Most notes can be acquired in nearly all grades including uncirculated. Although many notes were produced, one must keep in mind that they were also systematically destroyed. The larger denominations are the most scarce. A soldier would make sure that he redeemed his larger bills and would more likely miss or purposely save some of the fractional denominations. There are about seven notes that are extremely difficult to obtain and the prices bear this out. In uncirculated condition, the $5 #471 series is king with a price of $7,500. Second is the $5 #541 costing around $4,500. The $5 #591 sits at about $4,000 with the $10 #471, $5 and $10 #521 at $3,000 each along with the $10 #541 note.

MPC’s, as in most numismatic series, also contains its share of notes that are exceptions to the rule. For instance, there are the #691 and #701 series of notes that were produced but never issued. As far as the collecting community is concerned none of these notes are in a private collection. Sounds like the 1964 Peace Dollar story! The #651 series has the mystery of the fractional notes. For years it was believed that no fractional notes were issued until a set was sold in 1985 and another set at the 1987 ANA auction by Bowers and Merena. Maybe more sets are out there waiting on the wings.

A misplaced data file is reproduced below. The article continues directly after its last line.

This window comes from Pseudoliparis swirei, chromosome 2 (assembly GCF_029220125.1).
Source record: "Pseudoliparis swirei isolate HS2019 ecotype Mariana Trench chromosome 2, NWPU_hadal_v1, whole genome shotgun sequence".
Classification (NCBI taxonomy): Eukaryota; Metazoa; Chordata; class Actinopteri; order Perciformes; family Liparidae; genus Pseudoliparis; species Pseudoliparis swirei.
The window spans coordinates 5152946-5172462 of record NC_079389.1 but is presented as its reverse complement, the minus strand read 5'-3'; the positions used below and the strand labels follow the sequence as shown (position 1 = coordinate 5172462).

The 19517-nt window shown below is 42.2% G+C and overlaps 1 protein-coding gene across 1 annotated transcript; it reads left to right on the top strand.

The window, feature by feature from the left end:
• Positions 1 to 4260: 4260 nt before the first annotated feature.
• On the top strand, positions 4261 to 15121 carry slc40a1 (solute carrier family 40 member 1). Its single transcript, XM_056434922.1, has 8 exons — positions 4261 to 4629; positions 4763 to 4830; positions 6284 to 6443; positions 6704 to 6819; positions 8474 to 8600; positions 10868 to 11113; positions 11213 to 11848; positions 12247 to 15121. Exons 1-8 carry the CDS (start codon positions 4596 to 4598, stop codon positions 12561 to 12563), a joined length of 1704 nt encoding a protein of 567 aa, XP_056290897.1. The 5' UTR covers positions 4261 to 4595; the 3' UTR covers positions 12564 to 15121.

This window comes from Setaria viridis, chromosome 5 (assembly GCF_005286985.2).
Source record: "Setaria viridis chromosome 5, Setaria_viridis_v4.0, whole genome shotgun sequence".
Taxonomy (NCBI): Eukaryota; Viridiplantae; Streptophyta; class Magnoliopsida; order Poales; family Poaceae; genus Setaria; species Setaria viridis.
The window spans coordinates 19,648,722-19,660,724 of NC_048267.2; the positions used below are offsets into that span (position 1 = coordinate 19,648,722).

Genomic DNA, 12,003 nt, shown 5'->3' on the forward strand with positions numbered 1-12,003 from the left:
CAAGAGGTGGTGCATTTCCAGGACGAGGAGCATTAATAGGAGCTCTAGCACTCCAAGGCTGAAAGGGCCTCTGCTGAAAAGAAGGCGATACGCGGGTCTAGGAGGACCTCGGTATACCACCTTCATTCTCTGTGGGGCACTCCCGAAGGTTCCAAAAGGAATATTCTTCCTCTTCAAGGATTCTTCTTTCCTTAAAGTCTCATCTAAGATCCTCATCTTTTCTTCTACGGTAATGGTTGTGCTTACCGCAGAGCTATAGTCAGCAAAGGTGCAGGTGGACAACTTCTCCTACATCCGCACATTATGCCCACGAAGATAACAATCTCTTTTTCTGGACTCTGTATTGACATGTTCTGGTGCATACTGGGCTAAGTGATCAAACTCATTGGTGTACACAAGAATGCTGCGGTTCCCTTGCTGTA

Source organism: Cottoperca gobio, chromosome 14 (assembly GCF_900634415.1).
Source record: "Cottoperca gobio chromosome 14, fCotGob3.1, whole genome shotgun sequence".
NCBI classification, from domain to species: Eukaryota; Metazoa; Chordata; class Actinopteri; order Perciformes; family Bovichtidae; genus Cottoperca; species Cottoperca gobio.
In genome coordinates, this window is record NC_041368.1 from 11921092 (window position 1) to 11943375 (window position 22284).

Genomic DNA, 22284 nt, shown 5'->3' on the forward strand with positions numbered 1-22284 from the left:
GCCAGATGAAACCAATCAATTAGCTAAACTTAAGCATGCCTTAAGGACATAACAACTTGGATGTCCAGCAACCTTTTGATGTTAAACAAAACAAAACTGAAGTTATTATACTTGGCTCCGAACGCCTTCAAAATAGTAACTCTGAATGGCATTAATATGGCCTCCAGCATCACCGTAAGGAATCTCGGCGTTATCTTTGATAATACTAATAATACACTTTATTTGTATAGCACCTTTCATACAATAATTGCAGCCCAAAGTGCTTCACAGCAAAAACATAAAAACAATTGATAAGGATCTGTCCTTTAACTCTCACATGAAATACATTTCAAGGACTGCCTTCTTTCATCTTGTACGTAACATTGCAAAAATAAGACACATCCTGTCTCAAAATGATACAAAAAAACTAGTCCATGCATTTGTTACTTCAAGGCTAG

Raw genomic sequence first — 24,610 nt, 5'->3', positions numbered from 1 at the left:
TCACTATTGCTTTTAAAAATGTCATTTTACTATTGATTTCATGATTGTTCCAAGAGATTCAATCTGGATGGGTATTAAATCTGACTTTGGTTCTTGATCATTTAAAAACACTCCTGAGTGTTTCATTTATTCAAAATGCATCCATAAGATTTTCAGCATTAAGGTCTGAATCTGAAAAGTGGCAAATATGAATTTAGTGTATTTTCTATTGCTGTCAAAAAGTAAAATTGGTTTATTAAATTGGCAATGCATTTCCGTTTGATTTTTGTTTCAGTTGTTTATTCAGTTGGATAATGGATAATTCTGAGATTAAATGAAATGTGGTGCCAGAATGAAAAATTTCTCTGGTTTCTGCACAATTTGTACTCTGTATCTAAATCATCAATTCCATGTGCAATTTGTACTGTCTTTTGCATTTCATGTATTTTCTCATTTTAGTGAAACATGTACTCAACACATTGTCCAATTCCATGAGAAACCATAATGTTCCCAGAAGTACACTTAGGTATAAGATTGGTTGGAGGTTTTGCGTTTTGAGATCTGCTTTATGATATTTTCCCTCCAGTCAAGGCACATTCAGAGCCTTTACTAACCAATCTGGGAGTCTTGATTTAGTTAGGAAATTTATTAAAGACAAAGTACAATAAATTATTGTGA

Additional scarcities are found in the replacement notes. Like star notes, these were produced to replace any notes spoiled during production. This kept the accountability of the notes in order. Replacements can be identified by the lack of a suffix letter at the end of the serial number. These notes bring substantially higher prices than their regular issue counterparts.

MPC collecting can lead into a variety of other related topics such as concentration camp money, allied currency, invasion money, propaganda notes, military tokens, etc. Exhibiting these notes always seems to rekindle nostalgia. These small pieces of paper money taken for granted, now are memories of exotic and far off places, of horrible defeats and glorious victories., of youth and vitality. It is a thrill to watch as someone walks past an exhibit of MPC’s, stops abruptly, does an about face, and says "Hey, look at this. I remember them." Happy Birthday America, we’ll never forget! (July 4, 1990)